Authors: Stories Behind the Books, Andrea Dunlop

August 22, 2016  •  Leave a Comment

This week I am featuring Andrea Dunlop, author of the novel Losing the Light. Andrea's 2016 debut novel is the story of a woman, Brooke, who unexpectedly has a piece of her past catch up with her and Dunlop's readers are transported to France where it all started. Her book is heavy with adult themes and major topics for a coming-of-age character that we can all relate to either on a small or big level. Typically it is our early twenties that we try new things, make mistakes, and experience unforgettable moments can help shape our lives when we are trying to figure ourselves out. 

In her interview, Andrea talks about the length of time it took write Losing the Light, Brooke's character development, and what is next. 

Losing the Light is your first novel and it took you quite a bit of time to write. Can you talk about the process of when the story first developed to seeing it in print?

I began writing it when I was still in college, so the book was in my life all throughout my twenties and into my thirties (I was thirty-three when it was published). I went through a similar shift that my main character Brooke goes through as the novel's plot encompasses that same time period in her life. That gave me a great perspective on how her ideas and memories of her relationships would change over time. Finally having this book in print is tremendously gratifying because I worked on it for so long and it was very close to my heart. I wrote lots of other things during those thirteen (!!) years, but certainly none as close to my heart. 

In an interview you made it clear that your main character's experiences are not based on real events from your own life. However, were there parts of the novel that you felt you couldn't write about until you had experienced them during the course of your 13 years writing it?I don't know that I consciously thought that, but I think the time it took to write the novel was absolutely to the story's benefit. I feel in some ways as though this novel holds within it my own coming of age. And certainly, my perspective on love, friendship, and envy--the book's major themes--was quite different at thirty than it was at twenty.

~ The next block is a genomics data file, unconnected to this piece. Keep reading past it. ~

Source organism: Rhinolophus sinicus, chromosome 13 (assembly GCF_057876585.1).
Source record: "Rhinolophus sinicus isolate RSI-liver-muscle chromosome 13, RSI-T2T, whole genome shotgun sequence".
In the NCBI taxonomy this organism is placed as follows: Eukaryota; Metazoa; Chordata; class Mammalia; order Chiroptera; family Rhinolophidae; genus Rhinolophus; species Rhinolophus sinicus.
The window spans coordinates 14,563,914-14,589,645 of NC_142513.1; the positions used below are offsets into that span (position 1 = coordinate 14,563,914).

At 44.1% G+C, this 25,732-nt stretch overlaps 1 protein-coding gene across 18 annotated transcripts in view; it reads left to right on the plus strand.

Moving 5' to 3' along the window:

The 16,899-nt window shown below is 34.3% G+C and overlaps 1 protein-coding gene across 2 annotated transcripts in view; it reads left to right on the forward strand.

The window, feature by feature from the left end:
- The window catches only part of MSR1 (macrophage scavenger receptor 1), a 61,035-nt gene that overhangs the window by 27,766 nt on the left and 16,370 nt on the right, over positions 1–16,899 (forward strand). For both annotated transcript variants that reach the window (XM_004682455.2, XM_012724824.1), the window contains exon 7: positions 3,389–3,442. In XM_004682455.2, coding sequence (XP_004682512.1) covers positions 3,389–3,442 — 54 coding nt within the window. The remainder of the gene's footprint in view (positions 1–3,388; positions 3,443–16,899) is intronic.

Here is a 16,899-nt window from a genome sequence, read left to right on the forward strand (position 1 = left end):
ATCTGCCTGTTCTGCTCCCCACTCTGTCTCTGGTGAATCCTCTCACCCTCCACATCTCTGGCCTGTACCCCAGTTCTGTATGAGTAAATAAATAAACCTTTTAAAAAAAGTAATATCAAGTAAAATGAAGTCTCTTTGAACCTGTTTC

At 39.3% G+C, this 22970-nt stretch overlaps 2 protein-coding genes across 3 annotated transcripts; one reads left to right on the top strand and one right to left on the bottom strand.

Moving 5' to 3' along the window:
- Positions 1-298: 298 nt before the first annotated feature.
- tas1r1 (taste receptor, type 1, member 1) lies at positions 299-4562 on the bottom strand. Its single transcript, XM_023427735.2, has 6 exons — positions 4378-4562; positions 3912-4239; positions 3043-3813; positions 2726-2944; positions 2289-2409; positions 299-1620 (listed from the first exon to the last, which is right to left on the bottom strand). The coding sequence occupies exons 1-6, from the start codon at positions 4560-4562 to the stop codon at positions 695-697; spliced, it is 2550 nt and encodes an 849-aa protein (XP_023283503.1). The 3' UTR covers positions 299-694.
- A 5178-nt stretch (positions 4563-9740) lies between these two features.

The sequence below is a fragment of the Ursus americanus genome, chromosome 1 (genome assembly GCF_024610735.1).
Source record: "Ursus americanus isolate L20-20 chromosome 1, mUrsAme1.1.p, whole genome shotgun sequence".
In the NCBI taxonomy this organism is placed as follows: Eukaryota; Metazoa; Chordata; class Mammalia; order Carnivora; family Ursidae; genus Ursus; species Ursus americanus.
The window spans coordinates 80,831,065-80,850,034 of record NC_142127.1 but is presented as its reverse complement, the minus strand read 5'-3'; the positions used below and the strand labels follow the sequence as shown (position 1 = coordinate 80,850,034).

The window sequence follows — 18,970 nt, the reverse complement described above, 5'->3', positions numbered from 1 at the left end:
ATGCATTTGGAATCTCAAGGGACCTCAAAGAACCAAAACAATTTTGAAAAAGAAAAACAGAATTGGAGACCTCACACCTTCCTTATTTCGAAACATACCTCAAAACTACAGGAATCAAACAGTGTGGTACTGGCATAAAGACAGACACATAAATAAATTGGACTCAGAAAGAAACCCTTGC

At what points in the story did you feel you had to take a break, put it down, and return? Any specific chapters or character moments that you were not ready to write or you got blocked on writing?

Not specifically. I worked on the book during three major periods--the first in college, the second once I'd move back to Seattle, and the third after I'd tried unsuccessfully to publish two different novels. It was more that the book just kept calling me back. There have been other novels that I put down and never went back to, but this one I couldn't stay away from. 

During your 13 years of writing, did you ever feel any personal pressure to get it done, did you originally have a goal set for yourself on a timeline? Or did you believe that the novel will present itself overtime?